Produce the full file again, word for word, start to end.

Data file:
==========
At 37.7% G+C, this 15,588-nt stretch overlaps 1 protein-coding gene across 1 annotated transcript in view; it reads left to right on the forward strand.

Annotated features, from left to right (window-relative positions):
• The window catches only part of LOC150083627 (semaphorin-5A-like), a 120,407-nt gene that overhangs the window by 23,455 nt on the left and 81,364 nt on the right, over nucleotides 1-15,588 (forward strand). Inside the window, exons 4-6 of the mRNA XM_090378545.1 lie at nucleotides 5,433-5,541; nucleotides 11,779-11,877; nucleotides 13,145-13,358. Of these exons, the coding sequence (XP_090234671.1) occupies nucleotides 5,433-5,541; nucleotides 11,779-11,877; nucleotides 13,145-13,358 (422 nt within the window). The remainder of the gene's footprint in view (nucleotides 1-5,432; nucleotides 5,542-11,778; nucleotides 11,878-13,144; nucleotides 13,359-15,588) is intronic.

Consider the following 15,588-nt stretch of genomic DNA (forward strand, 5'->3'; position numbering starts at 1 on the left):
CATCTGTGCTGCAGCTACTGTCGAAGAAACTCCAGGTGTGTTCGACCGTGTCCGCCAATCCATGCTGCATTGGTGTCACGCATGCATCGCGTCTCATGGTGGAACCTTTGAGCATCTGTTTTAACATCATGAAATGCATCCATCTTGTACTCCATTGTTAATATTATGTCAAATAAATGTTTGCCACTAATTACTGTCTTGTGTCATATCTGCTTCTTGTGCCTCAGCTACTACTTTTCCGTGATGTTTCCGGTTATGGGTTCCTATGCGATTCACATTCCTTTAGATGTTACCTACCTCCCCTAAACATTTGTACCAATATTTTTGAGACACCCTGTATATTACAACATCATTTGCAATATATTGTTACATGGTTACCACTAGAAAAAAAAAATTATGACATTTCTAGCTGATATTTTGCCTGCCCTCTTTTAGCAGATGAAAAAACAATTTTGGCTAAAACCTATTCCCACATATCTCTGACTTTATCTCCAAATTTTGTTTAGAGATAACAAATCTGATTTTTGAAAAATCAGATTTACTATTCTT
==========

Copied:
At 37.7% G+C, this 15,588-nt stretch overlaps 1 protein-coding gene across 1 annotated transcript in view; it reads left to right on the forward strand.

Annotated features, from left to right (window-relative positions):
• The window catches only part of LOC150083627 (semaphorin-5A-like), a 120,407-nt gene that overhangs the window by 23,455 nt on the left and 81,364 nt on the right, over nucleotides 1-15,588 (forward strand). Inside the window, exons 4-6 of the mRNA XM_090378545.1 lie at nucleotides 5,433-5,541; nucleotides 11,779-11,877; nucleotides 13,145-13,358. Of these exons, the coding sequence (XP_090234671.1) occupies nucleotides 5,433-5,541; nucleotides 11,779-11,877; nucleotides 13,145-13,358 (422 nt within the window). The remainder of the gene's footprint in view (nucleotides 1-5,432; nucleotides 5,542-11,778; nucleotides 11,878-13,144; nucleotides 13,359-15,588) is intronic.

Consider the following 15,588-nt stretch of genomic DNA (forward strand, 5'->3'; position numbering starts at 1 on the left):
CATCTGTGCTGCAGCTACTGTCGAAGAAACTCCAGGTGTGTTCGACCGTGTCCGCCAATCCATGCTGCATTGGTGTCACGCATGCATCGCGTCTCATGGTGGAACCTTTGAGCATCTGTTTTAACATCATGAAATGCATCCATCTTGTACTCCATTGTTAATATTATGTCAAATAAATGTTTGCCACTAATTACTGTCTTGTGTCATATCTGCTTCTTGTGCCTCAGCTACTACTTTTCCGTGATGTTTCCGGTTATGGGTTCCTATGCGATTCACATTCCTTTAGATGTTACCTACCTCCCCTAAACATTTGTACCAATATTTTTGAGACACCCTGTATATTACAACATCATTTGCAATATATTGTTACATGGTTACCACTAGAAAAAAAAAATTATGACATTTCTAGCTGATATTTTGCCTGCCCTCTTTTAGCAGATGAAAAAACAATTTTGGCTAAAACCTATTCCCACATATCTCTGACTTTATCTCCAAATTTTGTTTAGAGATAACAAATCTGATTTTTGAAAAATCAGATTTACTATTCTT